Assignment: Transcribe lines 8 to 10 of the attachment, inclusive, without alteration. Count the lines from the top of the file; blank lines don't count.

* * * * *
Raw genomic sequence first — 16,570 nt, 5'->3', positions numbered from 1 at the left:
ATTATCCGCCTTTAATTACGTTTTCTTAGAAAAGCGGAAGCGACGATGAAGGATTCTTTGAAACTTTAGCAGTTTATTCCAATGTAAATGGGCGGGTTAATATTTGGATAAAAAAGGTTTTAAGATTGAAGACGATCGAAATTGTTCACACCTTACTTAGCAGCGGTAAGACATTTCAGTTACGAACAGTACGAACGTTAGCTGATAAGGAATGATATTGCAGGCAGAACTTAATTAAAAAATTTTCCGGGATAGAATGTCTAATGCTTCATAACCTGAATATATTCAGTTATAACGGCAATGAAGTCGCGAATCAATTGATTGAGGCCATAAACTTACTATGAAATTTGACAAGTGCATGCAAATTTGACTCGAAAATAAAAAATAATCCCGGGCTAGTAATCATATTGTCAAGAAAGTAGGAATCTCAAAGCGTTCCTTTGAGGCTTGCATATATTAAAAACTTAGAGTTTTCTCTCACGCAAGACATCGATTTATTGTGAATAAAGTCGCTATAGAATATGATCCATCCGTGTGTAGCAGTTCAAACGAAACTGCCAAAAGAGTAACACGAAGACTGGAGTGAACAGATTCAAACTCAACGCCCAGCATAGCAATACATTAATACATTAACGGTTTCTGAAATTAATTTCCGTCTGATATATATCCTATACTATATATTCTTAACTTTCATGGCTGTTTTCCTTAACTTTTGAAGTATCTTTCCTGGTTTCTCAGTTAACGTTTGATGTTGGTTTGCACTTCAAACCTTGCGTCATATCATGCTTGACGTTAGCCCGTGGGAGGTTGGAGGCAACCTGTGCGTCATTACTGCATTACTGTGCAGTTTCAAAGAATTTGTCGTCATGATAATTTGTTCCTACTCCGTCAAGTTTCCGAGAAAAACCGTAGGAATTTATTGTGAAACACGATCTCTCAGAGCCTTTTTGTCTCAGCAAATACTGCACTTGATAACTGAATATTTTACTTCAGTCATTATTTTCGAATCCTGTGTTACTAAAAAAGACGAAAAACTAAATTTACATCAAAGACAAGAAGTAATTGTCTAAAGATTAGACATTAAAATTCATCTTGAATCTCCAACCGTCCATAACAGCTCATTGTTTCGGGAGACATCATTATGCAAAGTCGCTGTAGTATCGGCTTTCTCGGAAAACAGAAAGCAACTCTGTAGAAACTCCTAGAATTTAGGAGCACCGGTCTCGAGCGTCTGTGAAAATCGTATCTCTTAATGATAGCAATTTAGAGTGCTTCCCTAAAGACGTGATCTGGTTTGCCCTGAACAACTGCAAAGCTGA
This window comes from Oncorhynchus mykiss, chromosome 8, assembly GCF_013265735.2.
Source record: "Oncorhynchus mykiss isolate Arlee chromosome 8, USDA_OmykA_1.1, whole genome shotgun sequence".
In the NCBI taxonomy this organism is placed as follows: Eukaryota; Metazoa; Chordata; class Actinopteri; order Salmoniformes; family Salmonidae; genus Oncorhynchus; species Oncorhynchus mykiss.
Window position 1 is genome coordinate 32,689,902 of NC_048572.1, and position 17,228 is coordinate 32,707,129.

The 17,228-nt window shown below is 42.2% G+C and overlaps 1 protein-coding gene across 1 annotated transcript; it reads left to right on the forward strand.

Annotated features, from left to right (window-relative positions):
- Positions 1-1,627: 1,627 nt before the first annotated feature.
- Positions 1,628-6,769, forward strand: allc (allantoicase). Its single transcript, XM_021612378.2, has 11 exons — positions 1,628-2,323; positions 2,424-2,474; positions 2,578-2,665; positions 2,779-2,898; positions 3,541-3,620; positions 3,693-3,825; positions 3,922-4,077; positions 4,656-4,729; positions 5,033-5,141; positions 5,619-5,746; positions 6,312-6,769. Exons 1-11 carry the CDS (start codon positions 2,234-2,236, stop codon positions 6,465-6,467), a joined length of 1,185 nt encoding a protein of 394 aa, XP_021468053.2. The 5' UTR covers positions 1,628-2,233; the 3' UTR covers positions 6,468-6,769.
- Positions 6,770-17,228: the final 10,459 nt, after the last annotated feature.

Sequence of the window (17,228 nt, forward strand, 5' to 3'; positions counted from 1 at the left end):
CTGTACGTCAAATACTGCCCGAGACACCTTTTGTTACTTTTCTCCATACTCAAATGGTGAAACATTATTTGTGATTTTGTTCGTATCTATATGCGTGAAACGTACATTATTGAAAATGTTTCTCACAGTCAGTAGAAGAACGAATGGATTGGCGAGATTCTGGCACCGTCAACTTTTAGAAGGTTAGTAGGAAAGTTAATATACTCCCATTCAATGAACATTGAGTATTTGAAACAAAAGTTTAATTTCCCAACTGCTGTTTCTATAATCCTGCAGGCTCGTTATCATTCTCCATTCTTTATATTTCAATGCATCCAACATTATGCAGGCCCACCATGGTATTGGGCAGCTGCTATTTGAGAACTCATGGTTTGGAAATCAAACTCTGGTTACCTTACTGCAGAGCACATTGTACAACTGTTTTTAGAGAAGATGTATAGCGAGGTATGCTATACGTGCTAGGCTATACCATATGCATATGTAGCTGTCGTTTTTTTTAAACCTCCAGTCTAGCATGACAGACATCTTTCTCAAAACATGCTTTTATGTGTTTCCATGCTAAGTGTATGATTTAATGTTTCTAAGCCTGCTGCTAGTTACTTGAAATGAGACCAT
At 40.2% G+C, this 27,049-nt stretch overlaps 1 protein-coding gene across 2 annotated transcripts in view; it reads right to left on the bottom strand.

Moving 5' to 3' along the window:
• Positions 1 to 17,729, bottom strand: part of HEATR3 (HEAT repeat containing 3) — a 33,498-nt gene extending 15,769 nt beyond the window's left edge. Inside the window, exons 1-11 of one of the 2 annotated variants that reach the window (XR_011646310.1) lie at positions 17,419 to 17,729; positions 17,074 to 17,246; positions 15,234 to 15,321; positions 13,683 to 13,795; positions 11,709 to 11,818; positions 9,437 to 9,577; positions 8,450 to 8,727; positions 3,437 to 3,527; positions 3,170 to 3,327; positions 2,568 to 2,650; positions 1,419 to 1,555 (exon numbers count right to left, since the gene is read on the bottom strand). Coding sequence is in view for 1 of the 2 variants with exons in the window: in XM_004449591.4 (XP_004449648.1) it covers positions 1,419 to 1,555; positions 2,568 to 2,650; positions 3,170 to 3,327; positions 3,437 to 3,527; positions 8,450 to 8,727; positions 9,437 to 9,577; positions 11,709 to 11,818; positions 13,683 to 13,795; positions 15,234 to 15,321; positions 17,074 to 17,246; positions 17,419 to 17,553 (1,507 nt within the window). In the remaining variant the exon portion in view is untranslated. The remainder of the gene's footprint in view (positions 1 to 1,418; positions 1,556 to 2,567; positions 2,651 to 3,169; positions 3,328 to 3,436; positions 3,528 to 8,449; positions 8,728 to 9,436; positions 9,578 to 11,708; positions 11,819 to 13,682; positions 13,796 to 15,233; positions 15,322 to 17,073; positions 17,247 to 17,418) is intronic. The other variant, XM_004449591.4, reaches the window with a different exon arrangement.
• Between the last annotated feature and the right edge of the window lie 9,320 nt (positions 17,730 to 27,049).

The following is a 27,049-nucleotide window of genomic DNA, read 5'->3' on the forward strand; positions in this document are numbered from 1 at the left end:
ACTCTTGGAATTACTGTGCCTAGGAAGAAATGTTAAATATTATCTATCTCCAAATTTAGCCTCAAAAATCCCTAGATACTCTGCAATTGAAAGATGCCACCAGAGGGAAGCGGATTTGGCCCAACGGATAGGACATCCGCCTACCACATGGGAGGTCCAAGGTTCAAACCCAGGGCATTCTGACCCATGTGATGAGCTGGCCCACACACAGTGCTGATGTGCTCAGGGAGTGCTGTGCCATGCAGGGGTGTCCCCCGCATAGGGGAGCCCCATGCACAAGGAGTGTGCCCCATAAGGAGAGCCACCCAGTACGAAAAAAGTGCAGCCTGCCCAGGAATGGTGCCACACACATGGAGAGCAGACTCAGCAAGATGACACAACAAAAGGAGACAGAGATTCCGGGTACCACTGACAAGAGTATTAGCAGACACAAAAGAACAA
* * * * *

Annotated features, from left to right (window-relative positions):
- Positions 1-1,627: 1,627 nt before the first annotated feature.
- Positions 1,628-6,769, forward strand: allc (allantoicase). Its single transcript, XM_021612378.2, has 11 exons — positions 1,628-2,323; positions 2,424-2,474; positions 2,578-2,665; positions 2,779-2,898; positions 3,541-3,620; positions 3,693-3,825; positions 3,922-4,077; positions 4,656-4,729; positions 5,033-5,141; positions 5,619-5,746; positions 6,312-6,769. Exons 1-11 carry the CDS (start codon positions 2,234-2,236, stop codon positions 6,465-6,467), a joined length of 1,185 nt encoding a protein of 394 aa, XP_021468053.2. The 5' UTR covers positions 1,628-2,233; the 3' UTR covers positions 6,468-6,769.